* The eliminated chefs are all there to serve as sous. Doug gets to pick his two first and takes Adam and Katsuji because he’s apparently building a new sitcom. (Katsuji’s deadpan “I don’t cook Mexican” got glossed over, but it was pretty sharp.) Melissa gets George and James, Mei gets Keriann and Rebecca, and Gregory gets Katie and Stacy.
* Mei says, modestly, “my dishes have been described as works of art.” No, Mei, the diners meant they thought Art Smith made your dishes. You know, works of Art.
* Melissa’s artist is a total space cadet. No, like, even more than that.
* They go shopping at Mega, which is absolutely enormous. Personally I prefer Femto. They keep it small and local.
* Doug is flustered by the store, saying “This is not Whole Foods… my spanish is poquito.” How do you work in a kitchen and not know Spanish? Doesn’t half the staff in every restaurant in the United States speak Spanish, including a lot of the people who do the truly hard, manual work? I don’t get how anyone who ever eats out could oppose immigration reform, but that’s another story.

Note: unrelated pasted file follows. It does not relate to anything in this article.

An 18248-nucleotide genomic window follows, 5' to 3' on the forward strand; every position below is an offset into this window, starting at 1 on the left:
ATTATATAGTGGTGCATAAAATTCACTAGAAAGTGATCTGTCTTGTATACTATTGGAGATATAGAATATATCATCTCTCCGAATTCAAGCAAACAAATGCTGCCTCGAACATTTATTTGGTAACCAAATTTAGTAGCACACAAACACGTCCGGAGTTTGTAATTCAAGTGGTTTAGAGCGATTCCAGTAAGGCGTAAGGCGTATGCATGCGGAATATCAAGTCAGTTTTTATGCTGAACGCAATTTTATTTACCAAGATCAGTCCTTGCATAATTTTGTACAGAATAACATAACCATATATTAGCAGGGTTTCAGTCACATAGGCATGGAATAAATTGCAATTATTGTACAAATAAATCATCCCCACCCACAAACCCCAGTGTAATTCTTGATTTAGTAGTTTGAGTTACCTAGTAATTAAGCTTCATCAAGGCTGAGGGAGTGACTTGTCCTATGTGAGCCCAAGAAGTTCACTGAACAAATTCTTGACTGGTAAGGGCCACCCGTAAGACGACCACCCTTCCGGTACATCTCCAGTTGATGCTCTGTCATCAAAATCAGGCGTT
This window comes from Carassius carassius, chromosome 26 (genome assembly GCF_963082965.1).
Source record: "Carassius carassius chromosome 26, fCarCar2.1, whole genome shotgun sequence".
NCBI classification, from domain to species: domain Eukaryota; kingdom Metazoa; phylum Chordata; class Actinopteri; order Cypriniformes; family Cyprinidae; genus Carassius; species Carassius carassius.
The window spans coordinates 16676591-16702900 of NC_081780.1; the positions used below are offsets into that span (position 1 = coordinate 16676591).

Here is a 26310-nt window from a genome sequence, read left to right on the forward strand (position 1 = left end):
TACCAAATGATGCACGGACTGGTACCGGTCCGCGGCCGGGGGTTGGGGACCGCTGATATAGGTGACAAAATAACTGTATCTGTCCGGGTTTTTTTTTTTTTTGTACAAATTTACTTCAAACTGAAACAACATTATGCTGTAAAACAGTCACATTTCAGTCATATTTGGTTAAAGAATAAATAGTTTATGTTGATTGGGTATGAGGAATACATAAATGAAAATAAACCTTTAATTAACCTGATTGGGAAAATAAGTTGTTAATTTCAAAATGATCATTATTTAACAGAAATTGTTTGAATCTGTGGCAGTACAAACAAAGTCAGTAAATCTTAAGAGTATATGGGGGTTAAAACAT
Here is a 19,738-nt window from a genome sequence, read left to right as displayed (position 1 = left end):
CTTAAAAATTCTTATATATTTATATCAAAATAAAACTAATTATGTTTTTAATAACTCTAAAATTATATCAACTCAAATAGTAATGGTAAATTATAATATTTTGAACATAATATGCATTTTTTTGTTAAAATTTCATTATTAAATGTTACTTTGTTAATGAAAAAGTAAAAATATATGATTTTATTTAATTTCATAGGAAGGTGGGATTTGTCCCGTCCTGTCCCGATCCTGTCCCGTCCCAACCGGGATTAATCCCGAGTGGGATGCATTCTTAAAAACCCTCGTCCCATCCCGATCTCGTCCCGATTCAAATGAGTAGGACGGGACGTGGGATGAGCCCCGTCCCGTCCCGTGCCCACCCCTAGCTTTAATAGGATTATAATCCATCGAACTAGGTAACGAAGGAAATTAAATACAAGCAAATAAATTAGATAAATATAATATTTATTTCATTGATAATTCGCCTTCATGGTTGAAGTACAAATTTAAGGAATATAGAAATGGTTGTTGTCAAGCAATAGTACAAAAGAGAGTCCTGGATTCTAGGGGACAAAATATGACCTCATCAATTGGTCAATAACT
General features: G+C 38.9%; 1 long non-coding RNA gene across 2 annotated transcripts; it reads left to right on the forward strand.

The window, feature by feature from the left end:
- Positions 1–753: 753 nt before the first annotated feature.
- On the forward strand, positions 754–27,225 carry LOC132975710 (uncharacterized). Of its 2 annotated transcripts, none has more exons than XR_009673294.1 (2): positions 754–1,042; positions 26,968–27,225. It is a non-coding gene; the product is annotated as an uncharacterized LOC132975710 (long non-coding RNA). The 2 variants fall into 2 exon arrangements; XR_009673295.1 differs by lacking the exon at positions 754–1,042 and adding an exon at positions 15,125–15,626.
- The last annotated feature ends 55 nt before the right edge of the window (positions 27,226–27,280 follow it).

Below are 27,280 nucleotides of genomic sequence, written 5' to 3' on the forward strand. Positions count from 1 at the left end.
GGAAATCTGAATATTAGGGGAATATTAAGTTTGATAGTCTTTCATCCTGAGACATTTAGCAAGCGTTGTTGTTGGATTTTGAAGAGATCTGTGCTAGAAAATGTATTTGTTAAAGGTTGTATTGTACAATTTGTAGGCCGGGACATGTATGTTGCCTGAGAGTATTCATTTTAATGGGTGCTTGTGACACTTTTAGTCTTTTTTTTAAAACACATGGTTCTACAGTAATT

* Mei is saying filet or PEE-lay instead of “piel,” although I’m not sure if that’s the right word or if it would be “pellejo,” which I think is the word for the skin of an animal. Piel might be human skin and this is just not that kind of competition.
* Gregory’s strip loin steaks are at least a little overcooked, although somehow after a rest they’re not overcooked and I must have missed something because that’s not how it usually works, right? Although I guess if scientists can unboil an egg, maybe you can uncook a steak too.
* Gregory’s artist and dish feature “dark, complex flavors.” Just how I like my women. Anyway, his dish is a grilled strip loin with an ancho chili and tamarind sauce, beets, cilantro purée, and a Valencia orange sauce. His artist’s painting has a lot of earth tones, with orange and green the only vibrant colors, both mirrored in the dish. Gail and Tom both love it.
* Doug is slightly apoplectic that he’s serving chili to Tom Colicchio in the Top Chef final four. Just embrace it, man.